Can the phenology of Australian wild relatives of cultivated
rice be modified for human use?
Brian Atwell and Margaret Morgan
Departments of Biological Sciences & Chemistry and Biomolecular Sciences,
Macquarie University, NSW 2109
Australian Flora Foundation Final Report November 2010 Grant details Final report
Abstract . Oryza meridionalis is a wild relative of cultivated rice (Oryza
sativa) and is endemic
to tropical Australia. As a vigorous summer-growing plant, it
has potential for agriculture. We report a number of novel findings
relating to the reproductive development of wild rice. The photoperiod
requirement of three O. meridionalis accessions from
tropical Australia were compared, based on observations that flowering
times differed under natural daylengths. While panicles initiated in
the accession from Western Australia after just 53 d, even with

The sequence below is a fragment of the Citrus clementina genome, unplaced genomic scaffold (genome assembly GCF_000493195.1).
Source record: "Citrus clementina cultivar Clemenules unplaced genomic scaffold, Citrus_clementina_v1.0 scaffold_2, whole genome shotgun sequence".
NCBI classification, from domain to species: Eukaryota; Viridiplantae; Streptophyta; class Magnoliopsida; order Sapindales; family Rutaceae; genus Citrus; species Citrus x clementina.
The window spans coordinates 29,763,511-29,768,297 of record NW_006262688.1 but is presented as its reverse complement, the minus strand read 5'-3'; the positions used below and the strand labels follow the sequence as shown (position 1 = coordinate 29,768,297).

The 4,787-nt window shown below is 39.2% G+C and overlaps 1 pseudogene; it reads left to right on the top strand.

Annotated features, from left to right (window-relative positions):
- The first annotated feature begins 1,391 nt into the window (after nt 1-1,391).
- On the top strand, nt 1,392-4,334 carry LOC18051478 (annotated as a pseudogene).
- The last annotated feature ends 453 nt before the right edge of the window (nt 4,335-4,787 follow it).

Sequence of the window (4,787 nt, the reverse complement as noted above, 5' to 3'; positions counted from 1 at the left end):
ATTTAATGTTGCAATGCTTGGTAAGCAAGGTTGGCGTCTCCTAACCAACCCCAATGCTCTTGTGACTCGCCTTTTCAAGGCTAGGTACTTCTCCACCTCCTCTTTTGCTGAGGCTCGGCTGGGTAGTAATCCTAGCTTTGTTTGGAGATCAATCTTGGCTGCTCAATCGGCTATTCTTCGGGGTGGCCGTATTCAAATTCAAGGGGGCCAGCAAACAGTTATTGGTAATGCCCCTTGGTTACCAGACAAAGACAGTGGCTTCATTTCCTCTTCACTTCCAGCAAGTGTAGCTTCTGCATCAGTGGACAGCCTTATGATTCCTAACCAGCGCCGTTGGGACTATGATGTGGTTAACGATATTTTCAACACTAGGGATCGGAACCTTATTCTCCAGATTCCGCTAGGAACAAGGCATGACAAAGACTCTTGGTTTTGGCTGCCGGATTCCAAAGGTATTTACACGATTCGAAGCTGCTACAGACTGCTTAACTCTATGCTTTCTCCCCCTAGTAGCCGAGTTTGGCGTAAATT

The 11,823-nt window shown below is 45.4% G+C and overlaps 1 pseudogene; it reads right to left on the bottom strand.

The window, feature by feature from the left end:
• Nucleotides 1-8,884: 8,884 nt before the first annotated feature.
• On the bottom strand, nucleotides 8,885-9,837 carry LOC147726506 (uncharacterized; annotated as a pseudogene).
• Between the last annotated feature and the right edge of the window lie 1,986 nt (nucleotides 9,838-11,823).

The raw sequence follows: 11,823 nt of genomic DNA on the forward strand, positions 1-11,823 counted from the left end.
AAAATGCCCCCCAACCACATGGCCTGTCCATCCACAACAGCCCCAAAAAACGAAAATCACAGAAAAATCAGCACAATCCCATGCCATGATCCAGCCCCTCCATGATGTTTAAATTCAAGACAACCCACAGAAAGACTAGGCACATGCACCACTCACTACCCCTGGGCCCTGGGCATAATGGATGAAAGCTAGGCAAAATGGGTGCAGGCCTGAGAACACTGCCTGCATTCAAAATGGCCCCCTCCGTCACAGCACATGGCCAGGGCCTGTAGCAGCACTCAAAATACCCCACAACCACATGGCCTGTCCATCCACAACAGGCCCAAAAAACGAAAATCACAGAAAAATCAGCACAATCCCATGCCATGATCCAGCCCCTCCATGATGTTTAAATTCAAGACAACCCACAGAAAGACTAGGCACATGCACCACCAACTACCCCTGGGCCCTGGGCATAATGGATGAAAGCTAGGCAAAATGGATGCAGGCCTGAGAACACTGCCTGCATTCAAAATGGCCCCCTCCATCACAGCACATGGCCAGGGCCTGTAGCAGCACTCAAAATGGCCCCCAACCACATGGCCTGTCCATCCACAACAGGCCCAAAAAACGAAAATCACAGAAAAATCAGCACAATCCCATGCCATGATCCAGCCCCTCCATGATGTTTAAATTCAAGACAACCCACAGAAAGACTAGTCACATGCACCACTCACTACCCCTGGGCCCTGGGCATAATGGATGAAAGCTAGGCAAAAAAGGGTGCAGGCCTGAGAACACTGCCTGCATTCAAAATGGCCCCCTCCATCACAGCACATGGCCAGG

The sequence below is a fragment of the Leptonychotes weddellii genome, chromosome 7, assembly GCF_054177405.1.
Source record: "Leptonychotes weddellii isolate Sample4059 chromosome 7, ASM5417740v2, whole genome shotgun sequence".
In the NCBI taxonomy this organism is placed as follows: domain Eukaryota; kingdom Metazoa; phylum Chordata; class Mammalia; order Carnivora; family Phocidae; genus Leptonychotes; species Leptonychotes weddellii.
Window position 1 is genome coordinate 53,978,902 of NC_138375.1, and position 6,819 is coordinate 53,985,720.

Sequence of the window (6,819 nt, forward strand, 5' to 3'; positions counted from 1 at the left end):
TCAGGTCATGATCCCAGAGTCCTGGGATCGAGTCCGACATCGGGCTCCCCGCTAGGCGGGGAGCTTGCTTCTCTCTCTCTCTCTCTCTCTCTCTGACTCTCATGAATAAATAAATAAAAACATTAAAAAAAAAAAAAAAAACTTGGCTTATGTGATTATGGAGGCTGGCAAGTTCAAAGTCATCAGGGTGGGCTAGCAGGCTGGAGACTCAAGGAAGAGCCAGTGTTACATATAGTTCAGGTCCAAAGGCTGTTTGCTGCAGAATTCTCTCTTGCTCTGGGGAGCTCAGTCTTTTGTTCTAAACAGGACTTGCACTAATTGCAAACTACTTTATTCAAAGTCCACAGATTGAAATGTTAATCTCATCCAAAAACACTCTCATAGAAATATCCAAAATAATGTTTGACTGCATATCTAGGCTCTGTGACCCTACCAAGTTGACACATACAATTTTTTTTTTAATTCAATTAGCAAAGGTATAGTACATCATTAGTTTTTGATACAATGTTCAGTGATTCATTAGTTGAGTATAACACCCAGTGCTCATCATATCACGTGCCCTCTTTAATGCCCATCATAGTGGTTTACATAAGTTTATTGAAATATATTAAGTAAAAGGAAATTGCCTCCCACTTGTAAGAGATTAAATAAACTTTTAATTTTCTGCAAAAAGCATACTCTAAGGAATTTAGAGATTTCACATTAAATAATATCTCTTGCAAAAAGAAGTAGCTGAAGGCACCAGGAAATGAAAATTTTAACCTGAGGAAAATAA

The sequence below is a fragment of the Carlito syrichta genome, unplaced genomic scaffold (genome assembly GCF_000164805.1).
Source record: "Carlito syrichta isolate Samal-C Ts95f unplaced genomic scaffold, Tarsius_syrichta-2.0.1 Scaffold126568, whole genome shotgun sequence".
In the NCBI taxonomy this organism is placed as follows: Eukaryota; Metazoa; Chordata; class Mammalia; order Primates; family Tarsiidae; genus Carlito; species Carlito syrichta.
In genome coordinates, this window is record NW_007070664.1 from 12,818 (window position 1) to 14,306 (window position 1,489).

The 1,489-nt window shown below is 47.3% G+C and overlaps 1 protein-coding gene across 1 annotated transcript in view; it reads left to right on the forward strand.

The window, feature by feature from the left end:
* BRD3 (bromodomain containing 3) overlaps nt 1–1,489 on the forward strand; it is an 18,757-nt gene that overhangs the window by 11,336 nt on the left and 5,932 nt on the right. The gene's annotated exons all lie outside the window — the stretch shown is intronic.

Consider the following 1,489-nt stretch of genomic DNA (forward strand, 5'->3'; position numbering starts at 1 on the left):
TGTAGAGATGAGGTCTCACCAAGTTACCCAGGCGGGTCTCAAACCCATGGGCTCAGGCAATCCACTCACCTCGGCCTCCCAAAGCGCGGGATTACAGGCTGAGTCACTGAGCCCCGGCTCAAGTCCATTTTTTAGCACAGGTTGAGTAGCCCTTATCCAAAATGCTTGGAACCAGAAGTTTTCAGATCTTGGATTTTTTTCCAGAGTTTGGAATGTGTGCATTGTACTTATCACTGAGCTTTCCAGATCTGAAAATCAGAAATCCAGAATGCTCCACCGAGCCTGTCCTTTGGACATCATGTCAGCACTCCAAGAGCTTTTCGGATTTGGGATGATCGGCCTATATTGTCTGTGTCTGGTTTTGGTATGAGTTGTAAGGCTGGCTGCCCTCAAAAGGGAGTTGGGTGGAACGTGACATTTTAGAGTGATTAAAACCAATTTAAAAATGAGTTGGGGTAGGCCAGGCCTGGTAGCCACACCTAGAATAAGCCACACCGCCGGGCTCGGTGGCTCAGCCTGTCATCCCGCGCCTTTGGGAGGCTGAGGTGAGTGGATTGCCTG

a 13-h daylength, accessions from the Northern Territory and Queensland
required a 12-h day or less to initiate and took three weeks longer
to do so. That is, plants from the driest region (Western Australia)
were photoperiod-insensitive, maybe as an adaptive phenomenon.
Grain yield was compromised in the wild rice by small individual grains and a harvest index of about 10%. The grain of O. meridionalis had high inorganic nutrient levels, particularly copper and zinc.
Nitrogen levels were also high, suggesting a protein-rich grain
in wild rice. Amino acid composition was not remarkable except for a
higher methionine level in the wild rice relative compared to O.